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aoTuV on Debian
klonuo
post Jul 19 2011, 23:32
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I got nero, and lame setup and now I want aoTuV

Googling I found that RareWares has Debian repository, but unfortunately this now probably serves as historic archive, no longer maintained for some reasons, so nothing there

I downloaded latest aoTuV src and build those libraries

What to do now?

I then downloaded vorbis-tools 1.4.0 but just can't see how to compile oggenc with auTuV libraries (/usr/local/lib/) instead default ones (those that come with Debian in /usr/lib/)

?

This post has been edited by klonuo: Jul 20 2011, 00:02
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Raiden
post Jul 19 2011, 23:48
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The aoTuV libraries can be used as a drop in replacement for the official ones.
The oggenc binary is dynamically linked against libvorbis, so you should be able to do something like this:

CODE
LD_LIBRARY_PATH=/path/to/aoTuv/libraries oggenc

Try ogginfo on the encoded files. It should say "aoTuv" somewhere.
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klonuo
post Jul 20 2011, 00:02
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Excellent!
Thanks for the tip smile.gif
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hhaamu
post Aug 16 2011, 14:21
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I wrote this script to automate creating a static oggenc build. [1] I call it "mkoggenc.sh".

You are supposed to unpack the aoTuV and vorbis-tools tarballs, and run it like this: "./mkoggenc.sh aotuv-b6.02_20110227 vorbis-tools-1.4.0" (the directories they unpacked to). It worked for me at least on aoTuV 6.02 and vorbis-tools 1.4.0, on Debian Squeeze.

CODE
#!/bin/sh

set -e

# a directory containing vorbis lib (aotuv) source code
# and vorbis-tools source code
LIB=$1
TOOLS=$2
BASE=`pwd`

LIB_FULL=$BASE/$LIB

if [ "x$LIB" = "x" ] || [ "x$TOOLS" = "x" ]; then
        echo "syntax: $0 <aotuv-dir> <vorbis-tools-dir>"
fi

# aotuv
cd $LIB
sh configure
make

# vorbis-tools
cd $BASE/$TOOLS
./configure \
        --with-vorbis-libraries=$LIB_FULL/lib/.libs/ \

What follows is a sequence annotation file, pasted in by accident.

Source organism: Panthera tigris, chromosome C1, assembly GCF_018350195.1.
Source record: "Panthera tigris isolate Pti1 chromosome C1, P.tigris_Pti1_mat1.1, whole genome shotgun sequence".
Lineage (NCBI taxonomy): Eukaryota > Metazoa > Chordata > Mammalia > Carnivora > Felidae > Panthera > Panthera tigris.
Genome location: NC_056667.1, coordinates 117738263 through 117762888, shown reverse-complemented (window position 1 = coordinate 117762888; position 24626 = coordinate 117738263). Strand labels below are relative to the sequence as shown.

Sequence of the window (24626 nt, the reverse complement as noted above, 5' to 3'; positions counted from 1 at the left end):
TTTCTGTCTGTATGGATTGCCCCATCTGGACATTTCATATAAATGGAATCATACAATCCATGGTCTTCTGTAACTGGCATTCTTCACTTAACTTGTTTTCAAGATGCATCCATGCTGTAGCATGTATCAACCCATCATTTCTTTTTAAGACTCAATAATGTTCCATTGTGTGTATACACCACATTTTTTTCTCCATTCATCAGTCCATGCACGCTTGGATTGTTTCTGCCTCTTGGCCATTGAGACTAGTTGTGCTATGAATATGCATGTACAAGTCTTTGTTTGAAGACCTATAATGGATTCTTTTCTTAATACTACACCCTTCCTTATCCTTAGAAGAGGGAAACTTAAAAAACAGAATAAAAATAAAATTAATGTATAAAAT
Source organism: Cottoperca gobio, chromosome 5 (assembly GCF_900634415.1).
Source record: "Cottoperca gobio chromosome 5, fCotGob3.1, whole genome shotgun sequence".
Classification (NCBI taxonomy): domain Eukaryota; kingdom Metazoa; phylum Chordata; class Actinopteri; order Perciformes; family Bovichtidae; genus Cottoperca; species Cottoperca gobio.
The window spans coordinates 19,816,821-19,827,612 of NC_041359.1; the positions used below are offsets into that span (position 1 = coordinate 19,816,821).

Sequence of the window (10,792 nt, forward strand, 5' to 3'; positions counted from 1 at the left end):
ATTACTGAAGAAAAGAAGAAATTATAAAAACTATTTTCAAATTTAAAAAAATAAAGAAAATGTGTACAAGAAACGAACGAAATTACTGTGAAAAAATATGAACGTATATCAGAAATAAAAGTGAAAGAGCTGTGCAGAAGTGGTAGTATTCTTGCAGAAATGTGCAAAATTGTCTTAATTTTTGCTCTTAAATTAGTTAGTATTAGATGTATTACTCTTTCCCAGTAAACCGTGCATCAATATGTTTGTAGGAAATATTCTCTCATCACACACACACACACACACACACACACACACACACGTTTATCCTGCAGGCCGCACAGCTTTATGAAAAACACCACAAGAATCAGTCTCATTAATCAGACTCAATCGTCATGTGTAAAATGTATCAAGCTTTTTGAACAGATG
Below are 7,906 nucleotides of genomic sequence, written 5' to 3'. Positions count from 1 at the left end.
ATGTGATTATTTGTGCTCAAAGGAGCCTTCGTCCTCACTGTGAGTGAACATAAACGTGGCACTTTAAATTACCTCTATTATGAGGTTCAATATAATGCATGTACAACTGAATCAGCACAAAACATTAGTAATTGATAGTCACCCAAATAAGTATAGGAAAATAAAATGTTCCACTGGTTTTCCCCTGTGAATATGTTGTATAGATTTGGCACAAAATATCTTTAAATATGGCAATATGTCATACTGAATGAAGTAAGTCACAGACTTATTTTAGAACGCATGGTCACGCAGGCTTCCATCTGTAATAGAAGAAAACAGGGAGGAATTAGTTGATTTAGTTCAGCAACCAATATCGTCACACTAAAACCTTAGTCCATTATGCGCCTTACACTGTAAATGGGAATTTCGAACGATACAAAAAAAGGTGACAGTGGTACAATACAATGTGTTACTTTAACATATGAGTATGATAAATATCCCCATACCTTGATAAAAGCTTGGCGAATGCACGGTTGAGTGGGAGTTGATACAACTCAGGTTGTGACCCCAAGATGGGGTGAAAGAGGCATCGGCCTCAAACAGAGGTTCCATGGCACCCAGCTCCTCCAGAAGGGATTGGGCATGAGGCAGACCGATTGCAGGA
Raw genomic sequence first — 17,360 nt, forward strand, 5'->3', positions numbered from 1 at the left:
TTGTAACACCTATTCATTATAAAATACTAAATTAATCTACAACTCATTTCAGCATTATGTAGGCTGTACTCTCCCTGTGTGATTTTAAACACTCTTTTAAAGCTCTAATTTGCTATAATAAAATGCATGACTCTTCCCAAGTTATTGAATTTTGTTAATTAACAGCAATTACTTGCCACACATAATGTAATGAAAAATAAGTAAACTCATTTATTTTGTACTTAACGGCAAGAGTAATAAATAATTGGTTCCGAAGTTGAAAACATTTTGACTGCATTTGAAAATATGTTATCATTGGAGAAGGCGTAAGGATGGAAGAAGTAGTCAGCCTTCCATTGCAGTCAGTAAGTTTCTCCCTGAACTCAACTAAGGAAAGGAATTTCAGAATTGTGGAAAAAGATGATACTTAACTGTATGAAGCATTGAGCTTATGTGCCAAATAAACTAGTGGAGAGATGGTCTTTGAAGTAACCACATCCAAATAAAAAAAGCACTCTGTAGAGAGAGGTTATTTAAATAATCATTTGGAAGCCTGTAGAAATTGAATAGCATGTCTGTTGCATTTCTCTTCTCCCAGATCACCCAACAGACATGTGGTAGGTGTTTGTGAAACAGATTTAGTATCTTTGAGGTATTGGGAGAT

--with-vorbis-includes=$LIB_FULL/include/ \
        --disable-shared \
        --enable-static

sed -i 's/^LDFLAGS =/LDFLAGS = -static /' oggenc/Makefile

make

if [ -x oggenc/oggenc ]; then
        echo "Your shiny new oggenc is located at:"
        echo $BASE/$TOOLS/oggenc/oggenc
fi


I notice it breaks if there's any whitespace in the directory path. Ah well.

[1] It's not completely static -- but at least the aoTuV library is linked to statically, which should be enough. And you do need the relevant dev packages installed, e.g. to compile in FLAC support. "apt-get build-dep libvorbis vorbis-tools" should do it.
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joseghast
post Oct 7 2013, 20:56
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I've just found this thread after compiling the AotuV b6.03 for my old ibook with new debian installed. After installing the AotuV version of libvorbis on /usr/local I had the same problem: the old oggenc would use the libraries supplied by the debian libvorbis package (on /usr/lib). Googling I just found this page (http://www.cyberciti.biz/faq/linux-setting...g-library-path/) which explains how to specify the libraries you want to use with oggenc.

Assuming you've installed the libraries on /usr/local you have to:

1. Create and edit the file /etc/ldso.conf/oggenc.conf:
# nano /etc/ld.so.conf.d/oggenc.conf

2. Write in the file the path to the libraries:
/usr/local/lib

3. Activate the library path:
# dconfig

And now it should work.

This post has been edited by joseghast: Oct 7 2013, 20:58
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lithopsian
post Feb 27 2014, 21:43
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If you have two libraries with the same name then the path is evaluated in a series of steps. You can override the whole lot by specifying the preffered order in LD_LIBRARY_PATH, but that's best kept for testing.

After that, ldconfig evaluates paths starting with the system defaults in /etc/ld.so.conf and moving on to paths in /etc/ld.so.conf.d/. You can edit these to have /usr/local/lib come first. Remember to run ldconfig (as root) afterwards. Adding a file with /usr/local/lib into /etc/ld.so.conf.d/ probably won't do the trick since it will still come after the default path where the original libraries live. Possibly on your machine the system libraries are in an architecture-specific path such as /usr/lib/i386-linux-gnu, set from a file in /etc/ld.so.conf.d/, in which case the path order depends on alphabetical order of the filenames. You can use a file with a number on the front to make sure you come first.

All of which is great fun and I hope you learned something, but it would be so much better to be able to uninstall the old libraries because you just don't want to use them. You probably can't because there are dependencies on them, for example the libavcodec libraries need them, probably others too. To replace them you would need to create three deb packages called libvorbis0a, libvorbisenc3, and libvorbisfile2, containing your new builds. Then install those which will replace the originals and you'll have no worries about paths.
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